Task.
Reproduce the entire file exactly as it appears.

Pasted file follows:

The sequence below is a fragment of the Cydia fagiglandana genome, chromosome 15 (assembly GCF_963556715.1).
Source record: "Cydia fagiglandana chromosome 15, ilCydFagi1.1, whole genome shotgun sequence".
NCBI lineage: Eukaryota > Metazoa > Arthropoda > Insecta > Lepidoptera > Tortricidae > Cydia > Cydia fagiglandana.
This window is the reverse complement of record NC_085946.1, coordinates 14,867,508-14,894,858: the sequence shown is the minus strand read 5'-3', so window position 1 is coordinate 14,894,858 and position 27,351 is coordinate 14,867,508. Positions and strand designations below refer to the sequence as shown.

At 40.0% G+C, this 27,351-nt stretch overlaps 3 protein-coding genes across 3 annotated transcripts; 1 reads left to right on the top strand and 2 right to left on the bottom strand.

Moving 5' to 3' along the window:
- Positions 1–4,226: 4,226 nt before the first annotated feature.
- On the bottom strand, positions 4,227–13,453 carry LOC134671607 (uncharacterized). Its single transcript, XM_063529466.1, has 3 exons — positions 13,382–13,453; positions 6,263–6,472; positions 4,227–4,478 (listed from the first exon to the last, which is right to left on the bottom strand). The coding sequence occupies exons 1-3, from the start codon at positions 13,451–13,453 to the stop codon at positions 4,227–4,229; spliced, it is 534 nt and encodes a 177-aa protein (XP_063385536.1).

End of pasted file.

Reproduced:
The sequence below is a fragment of the Cydia fagiglandana genome, chromosome 15 (assembly GCF_963556715.1).
Source record: "Cydia fagiglandana chromosome 15, ilCydFagi1.1, whole genome shotgun sequence".
NCBI lineage: Eukaryota > Metazoa > Arthropoda > Insecta > Lepidoptera > Tortricidae > Cydia > Cydia fagiglandana.
This window is the reverse complement of record NC_085946.1, coordinates 14,867,508-14,894,858: the sequence shown is the minus strand read 5'-3', so window position 1 is coordinate 14,894,858 and position 27,351 is coordinate 14,867,508. Positions and strand designations below refer to the sequence as shown.

At 40.0% G+C, this 27,351-nt stretch overlaps 3 protein-coding genes across 3 annotated transcripts; 1 reads left to right on the top strand and 2 right to left on the bottom strand.

Moving 5' to 3' along the window:
- Positions 1–4,226: 4,226 nt before the first annotated feature.
- On the bottom strand, positions 4,227–13,453 carry LOC134671607 (uncharacterized). Its single transcript, XM_063529466.1, has 3 exons — positions 13,382–13,453; positions 6,263–6,472; positions 4,227–4,478 (listed from the first exon to the last, which is right to left on the bottom strand). The coding sequence occupies exons 1-3, from the start codon at positions 13,451–13,453 to the stop codon at positions 4,227–4,229; spliced, it is 534 nt and encodes a 177-aa protein (XP_063385536.1).